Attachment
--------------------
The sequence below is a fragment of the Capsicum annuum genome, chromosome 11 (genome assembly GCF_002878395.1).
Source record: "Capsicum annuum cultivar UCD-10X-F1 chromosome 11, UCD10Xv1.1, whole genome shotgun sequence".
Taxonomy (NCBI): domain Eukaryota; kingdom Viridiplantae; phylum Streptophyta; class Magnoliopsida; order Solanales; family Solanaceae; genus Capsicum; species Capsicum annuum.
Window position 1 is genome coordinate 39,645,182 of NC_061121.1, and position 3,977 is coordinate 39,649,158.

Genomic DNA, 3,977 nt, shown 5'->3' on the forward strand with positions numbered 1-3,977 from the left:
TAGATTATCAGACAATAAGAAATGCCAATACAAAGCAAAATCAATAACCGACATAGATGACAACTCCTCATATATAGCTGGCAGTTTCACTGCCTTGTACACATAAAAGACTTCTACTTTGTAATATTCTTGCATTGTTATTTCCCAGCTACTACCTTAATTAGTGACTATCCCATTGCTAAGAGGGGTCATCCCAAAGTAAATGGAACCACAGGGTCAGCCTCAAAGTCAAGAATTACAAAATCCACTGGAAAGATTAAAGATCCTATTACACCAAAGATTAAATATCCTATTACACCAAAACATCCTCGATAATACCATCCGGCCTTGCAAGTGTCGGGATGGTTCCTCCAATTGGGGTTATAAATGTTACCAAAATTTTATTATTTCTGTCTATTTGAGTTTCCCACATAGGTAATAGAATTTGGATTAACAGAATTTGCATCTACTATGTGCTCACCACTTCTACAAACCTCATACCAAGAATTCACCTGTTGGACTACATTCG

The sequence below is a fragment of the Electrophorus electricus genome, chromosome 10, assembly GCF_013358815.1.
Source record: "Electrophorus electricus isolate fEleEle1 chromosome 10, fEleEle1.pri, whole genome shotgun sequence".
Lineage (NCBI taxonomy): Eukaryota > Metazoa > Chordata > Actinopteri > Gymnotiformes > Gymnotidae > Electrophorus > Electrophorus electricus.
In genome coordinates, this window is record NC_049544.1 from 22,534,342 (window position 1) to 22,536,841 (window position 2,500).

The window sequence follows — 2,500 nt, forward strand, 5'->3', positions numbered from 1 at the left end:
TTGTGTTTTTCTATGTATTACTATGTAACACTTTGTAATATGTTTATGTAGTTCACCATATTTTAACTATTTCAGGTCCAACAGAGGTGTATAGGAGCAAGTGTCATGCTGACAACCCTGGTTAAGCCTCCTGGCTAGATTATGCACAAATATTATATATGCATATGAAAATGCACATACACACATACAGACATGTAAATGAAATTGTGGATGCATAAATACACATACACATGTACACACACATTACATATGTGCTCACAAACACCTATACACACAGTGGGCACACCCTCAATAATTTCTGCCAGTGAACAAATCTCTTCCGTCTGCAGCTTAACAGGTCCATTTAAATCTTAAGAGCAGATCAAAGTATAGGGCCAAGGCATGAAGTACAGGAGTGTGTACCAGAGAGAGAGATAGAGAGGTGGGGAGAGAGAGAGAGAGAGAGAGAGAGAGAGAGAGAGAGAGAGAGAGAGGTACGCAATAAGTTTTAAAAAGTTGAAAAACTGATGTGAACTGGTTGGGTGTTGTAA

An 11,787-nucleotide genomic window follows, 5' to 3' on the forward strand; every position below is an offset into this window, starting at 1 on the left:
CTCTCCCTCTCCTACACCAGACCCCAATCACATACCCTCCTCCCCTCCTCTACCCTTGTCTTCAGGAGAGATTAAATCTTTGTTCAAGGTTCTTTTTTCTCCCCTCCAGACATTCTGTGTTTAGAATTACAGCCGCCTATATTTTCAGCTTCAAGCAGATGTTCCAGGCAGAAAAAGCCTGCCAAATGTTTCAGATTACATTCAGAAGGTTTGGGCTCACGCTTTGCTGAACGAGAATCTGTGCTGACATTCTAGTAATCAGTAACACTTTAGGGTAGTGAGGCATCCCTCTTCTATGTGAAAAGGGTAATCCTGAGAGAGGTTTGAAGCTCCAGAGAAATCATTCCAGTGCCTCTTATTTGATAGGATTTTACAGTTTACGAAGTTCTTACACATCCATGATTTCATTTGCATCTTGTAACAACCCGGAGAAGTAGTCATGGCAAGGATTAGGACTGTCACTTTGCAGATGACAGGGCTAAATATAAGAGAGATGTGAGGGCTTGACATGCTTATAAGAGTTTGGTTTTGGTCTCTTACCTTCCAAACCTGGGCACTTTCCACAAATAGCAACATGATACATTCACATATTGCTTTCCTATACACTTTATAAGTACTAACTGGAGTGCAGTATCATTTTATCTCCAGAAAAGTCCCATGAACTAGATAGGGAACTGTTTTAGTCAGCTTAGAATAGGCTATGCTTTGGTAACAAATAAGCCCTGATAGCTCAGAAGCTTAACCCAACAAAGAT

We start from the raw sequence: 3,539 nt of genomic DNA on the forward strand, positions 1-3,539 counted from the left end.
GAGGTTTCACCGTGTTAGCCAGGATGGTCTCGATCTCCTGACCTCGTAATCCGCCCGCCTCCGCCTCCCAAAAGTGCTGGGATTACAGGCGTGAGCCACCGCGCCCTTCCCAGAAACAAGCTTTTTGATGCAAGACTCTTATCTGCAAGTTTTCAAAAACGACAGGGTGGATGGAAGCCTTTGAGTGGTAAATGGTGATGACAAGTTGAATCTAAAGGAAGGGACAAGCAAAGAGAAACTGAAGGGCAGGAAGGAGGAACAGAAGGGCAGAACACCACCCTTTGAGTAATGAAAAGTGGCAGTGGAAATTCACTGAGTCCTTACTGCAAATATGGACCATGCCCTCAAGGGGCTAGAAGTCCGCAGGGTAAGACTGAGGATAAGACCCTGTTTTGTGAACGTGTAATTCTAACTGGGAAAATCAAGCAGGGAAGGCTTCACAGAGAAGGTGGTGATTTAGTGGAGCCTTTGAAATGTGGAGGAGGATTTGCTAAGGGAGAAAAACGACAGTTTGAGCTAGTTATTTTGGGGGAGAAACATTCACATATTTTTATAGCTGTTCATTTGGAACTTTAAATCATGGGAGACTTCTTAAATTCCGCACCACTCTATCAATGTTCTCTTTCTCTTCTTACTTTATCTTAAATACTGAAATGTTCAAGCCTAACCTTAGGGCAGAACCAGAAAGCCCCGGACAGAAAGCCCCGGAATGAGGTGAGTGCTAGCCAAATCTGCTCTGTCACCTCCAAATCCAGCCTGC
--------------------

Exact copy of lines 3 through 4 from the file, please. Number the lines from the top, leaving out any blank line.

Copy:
Taxonomy (NCBI): domain Eukaryota; kingdom Viridiplantae; phylum Streptophyta; class Magnoliopsida; order Solanales; family Solanaceae; genus Capsicum; species Capsicum annuum.
Window position 1 is genome coordinate 39,645,182 of NC_061121.1, and position 3,977 is coordinate 39,649,158.